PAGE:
Two of my good friends, after they read the previous two posts that were about my forthcoming book, greeted me with sarcastic comments.
"So you are promoting your book, eh?" said one.
"You should have been a PR person," said the other. When I asked why, he said, "Look at the way you are promoting your book."
I was sort of pissed, to tell you the truth. One, I am not promoting my book -- a book that is yet to see the light of the day even though it has gone to the press. I have only been sharing my thoughts, just as I do about other subjects close to my heart, such as sex, Scotch and Pancham. Two, if I don't promote my own book, then who will? It is a 'prestige issue', after all: you would want it to sell a million copies, won't you?
But I am fully aware that you can't promote your own book. It is outright stupid to even consider doing that. If that was the case, any millionaire who can't write for nuts but who fancies himself as a writer would have been on the bestseller lists. There is only person who can promote a book, and that is the reader. A reader reads it, finds it good, and spreads the word through his or her mouth (or email or SMS). That's how a book sells. Or so I believe.
A good book, according to me, is one that holds you by the balls and doesn't let you move until you've turned all the pages in one sitting and exclaimed, "Wow, now that was something!" But there are also good books that spare your balls but keep tugging at your heart: you read 20 pages one night, and another 20 pages the next, till you have completed the book and exclaimed, "Wow, now that was some story."
As a first-time writer, I don't even know if the book will qualify to be in the 'good' category, leave alone its classification under the balls-grabbing or the heart-tugging variety. So fuck it. I don't even want to talk about it anymore till it is actually published, which is about six weeks from now.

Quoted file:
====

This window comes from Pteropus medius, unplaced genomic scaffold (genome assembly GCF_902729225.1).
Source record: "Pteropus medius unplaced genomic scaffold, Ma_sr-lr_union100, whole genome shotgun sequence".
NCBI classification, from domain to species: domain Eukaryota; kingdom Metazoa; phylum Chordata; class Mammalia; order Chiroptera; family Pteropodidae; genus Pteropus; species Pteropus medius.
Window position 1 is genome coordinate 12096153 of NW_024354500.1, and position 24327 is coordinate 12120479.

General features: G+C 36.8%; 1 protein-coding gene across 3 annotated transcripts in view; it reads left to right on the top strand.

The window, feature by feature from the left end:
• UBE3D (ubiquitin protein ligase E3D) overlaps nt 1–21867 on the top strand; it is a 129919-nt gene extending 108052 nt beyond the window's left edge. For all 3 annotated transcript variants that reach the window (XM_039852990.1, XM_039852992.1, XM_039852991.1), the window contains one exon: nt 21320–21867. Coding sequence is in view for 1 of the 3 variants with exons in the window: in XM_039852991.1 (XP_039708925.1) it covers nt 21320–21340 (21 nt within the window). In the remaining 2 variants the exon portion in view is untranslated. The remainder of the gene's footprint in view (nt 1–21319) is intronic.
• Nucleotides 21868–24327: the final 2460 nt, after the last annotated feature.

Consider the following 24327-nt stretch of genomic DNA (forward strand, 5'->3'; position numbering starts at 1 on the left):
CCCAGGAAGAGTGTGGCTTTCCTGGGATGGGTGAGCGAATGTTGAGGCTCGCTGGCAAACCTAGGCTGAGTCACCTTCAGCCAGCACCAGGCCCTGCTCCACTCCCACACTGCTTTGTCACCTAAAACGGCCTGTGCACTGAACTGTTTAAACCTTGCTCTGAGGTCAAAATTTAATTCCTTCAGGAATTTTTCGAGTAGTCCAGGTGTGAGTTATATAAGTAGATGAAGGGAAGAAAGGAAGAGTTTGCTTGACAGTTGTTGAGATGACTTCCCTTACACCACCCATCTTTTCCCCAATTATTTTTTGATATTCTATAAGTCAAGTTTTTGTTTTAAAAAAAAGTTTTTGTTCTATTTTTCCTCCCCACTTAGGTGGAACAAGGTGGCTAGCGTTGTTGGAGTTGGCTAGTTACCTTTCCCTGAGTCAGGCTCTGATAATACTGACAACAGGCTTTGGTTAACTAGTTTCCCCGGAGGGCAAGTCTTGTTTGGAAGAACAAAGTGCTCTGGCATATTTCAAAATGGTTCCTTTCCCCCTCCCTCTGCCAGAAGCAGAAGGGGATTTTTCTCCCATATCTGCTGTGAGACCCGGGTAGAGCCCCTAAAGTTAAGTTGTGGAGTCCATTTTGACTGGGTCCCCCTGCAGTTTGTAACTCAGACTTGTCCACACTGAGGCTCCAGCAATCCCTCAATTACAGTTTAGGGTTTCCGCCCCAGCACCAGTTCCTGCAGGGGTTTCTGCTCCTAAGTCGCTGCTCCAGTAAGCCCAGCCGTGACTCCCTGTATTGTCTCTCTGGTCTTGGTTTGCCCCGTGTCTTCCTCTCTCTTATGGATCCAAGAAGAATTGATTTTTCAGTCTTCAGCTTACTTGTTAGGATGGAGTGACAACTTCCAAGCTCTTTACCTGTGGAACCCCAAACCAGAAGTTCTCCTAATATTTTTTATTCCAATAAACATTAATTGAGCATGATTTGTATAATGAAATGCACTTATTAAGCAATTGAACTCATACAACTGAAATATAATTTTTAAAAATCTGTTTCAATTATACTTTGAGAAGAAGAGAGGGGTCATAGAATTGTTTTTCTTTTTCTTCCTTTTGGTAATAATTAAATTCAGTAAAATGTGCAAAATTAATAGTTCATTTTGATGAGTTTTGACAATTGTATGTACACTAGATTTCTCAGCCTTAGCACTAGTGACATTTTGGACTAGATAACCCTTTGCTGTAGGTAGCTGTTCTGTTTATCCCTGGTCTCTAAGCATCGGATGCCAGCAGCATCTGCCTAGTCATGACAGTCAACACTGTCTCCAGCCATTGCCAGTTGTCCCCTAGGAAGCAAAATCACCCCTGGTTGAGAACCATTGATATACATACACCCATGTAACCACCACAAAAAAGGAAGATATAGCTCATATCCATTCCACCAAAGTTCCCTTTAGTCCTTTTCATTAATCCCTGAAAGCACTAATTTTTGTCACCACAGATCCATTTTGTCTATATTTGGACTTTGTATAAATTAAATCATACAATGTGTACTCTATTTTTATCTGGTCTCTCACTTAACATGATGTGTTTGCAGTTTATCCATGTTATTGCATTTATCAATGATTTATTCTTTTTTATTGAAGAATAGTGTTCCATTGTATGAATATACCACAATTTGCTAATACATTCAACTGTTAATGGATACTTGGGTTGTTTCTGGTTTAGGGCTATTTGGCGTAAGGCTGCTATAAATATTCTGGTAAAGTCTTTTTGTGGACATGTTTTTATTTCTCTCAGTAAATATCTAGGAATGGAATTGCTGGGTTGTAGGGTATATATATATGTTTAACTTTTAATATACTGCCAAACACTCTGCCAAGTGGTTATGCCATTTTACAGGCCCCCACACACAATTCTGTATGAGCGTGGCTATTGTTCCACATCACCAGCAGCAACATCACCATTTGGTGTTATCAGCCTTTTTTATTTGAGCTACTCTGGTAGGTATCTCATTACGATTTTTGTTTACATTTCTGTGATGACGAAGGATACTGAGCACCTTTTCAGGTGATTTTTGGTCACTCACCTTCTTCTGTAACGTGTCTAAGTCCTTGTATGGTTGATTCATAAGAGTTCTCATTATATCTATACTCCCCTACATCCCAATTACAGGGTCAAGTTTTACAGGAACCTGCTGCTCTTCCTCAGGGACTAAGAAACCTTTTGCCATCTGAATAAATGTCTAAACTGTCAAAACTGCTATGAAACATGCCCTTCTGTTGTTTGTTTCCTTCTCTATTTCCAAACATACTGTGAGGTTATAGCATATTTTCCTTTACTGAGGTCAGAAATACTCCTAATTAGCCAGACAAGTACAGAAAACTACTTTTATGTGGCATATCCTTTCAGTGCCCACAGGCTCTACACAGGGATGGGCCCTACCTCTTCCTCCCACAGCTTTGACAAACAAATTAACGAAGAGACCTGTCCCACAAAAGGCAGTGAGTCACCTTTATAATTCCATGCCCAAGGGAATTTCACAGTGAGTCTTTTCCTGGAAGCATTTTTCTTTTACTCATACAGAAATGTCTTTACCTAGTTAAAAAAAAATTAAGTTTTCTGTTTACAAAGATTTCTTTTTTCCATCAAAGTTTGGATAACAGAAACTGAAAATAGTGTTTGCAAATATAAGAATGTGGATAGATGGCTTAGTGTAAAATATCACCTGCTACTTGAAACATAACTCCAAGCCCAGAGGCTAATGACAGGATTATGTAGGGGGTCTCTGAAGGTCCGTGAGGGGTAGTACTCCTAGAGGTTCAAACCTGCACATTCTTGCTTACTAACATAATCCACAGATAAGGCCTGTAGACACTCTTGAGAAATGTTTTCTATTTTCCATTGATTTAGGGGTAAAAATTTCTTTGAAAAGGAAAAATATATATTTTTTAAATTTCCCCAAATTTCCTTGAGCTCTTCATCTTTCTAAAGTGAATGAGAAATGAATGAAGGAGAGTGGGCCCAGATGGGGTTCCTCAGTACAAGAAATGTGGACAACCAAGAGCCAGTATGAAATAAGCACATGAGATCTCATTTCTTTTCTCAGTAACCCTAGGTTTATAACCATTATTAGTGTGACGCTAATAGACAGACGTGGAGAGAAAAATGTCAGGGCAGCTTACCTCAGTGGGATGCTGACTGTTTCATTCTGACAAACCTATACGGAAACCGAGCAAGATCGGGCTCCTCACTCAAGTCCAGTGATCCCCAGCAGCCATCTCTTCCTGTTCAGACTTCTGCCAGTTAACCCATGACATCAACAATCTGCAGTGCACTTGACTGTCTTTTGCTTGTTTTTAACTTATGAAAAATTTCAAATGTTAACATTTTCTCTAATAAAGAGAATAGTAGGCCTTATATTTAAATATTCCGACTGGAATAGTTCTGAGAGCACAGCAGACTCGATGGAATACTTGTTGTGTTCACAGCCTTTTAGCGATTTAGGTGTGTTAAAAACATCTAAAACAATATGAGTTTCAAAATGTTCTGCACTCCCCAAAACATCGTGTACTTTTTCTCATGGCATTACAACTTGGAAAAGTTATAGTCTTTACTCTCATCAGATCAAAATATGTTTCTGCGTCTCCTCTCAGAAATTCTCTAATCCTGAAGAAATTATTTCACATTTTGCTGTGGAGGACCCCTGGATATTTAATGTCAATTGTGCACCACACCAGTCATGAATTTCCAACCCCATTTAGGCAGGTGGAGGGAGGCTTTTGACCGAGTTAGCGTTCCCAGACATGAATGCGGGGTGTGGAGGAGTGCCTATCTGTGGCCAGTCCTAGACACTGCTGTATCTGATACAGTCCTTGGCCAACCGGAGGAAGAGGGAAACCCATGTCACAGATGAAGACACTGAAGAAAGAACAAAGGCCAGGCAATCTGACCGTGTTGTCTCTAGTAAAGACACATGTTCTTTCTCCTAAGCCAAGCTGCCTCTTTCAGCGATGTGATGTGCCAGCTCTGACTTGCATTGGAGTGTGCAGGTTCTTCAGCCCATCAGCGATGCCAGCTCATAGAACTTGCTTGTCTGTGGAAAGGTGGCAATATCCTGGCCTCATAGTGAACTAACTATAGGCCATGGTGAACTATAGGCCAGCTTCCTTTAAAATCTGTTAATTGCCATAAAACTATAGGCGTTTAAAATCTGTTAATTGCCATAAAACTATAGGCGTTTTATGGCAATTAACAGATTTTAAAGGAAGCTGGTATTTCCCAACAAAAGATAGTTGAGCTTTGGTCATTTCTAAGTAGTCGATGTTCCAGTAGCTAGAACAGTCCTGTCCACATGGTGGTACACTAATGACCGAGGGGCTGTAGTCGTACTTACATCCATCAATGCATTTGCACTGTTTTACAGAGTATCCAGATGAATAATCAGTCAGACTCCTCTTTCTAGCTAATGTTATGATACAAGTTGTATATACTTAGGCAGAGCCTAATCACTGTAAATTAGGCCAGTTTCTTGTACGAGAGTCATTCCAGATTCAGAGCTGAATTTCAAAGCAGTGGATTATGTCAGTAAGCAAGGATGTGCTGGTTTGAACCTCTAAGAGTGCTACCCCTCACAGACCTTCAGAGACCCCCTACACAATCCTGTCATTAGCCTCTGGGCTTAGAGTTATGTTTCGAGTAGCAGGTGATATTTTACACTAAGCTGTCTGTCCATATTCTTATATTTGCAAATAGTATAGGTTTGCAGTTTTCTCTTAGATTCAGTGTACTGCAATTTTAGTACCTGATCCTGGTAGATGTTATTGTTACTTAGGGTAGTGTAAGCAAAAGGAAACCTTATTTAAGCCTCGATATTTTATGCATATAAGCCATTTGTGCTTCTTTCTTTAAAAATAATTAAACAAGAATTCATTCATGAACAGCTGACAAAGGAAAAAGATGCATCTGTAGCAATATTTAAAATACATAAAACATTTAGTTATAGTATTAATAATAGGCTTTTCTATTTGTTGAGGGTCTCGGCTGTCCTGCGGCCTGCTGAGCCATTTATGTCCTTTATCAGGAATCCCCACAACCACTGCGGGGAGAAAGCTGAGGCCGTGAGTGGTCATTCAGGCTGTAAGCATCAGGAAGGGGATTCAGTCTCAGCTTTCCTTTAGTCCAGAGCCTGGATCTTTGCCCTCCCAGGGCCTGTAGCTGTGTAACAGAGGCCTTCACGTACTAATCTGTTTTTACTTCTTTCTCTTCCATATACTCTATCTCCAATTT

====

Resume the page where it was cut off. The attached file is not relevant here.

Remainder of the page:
Today I want to talk about Pancham, or R.D. Burman. Today is his birth anniversary. Had he been alive today, he would have been 70. And rocking, or may be not. If he is rocking today -- even today -- that's only because the music of Vinod Chopra's 1942 - A Love Story became a hit barely months after Pancham died. The success of its music made people look back, once again, at the genius of R.D. Burman. But the man himself was no longer alive -- to either celebrate or to give quotes. (Director Priyadarshan told me at a party that RD's swan song was actually Gardish, which happened to be released much before 1942).
It was Pancham's death that slapped home the point among music lovers that India's most talented composer was no more, and thus began the R.D. Burman Movement, which continues even today. Today, even 15 years after his death, it is considered to be fashionable to be an RD clone or an RD fan. But where were these people when R.D. was going through a lean patch? Except Gulzar and Ramesh Behl, they had all written off Pancham and dumped him. Including the namak-haram Dev Anand, whose movies -- the ones directed by him, that is -- sold mainly due to Pancham's music.
I strongly believe in nature's justice. That is why I am not surprised why Subhash Ghai, once upon a time hailed as the 'showman' of Bollywood, is no longer worth even 10 minutes of a journalist's time. Ghai had signed up Pancham for the music of Ram Lakhan, and the trade journals credited R.D. Burman as the music director for this multi-starrer movie. But one fine morning, Ghai dropped Pancham and went on to hire his old buddies, Laxmikant and Pyarelal, to compose the music for Ram Lakhan. Laxmi-Pyare were old buddies of Pancham: they had been assistants to his illustrious father, S.D. Burman. But R.D. could not stomach being dropped so unceremoniously and in the end suffered a heart attack that eventually snuffed the life out of him a few years later.
Today R.D. is king. His music rules. But where were all the lovers of his music when he was down and out? Does one have to die to assure you of his genius? Take the case of Michael Jackson. I would be lying if I say I grew up on Jackson's songs. Actually I did, because his best songs came around the time I was growing up. Only that I didn't quite know that those songs belonged to Jackson: I only knew that Michael Jackson was some big pop star and therefore one of the landmarks of my adolescence. Even my parents knew that there was somebody by the name of Michael Jackson.
Cool, so you are now shedding tears for him and all that. But did you even spare a thought for him while he was attending those hearings in the court as a broken man? At the time you thought, "This man has had a lot of fun in life. He is a celebrity and must be having so much of money. What fun to see him get buggered." Today, just because he has died and will no longer come alive, you are rediscovering his genius. Can you get anymore fake?
True geniuses are never bothered by public reaction -- or the lack of it. They merely leave their genius behind for the rest of the mankind to debate on it for generations to come.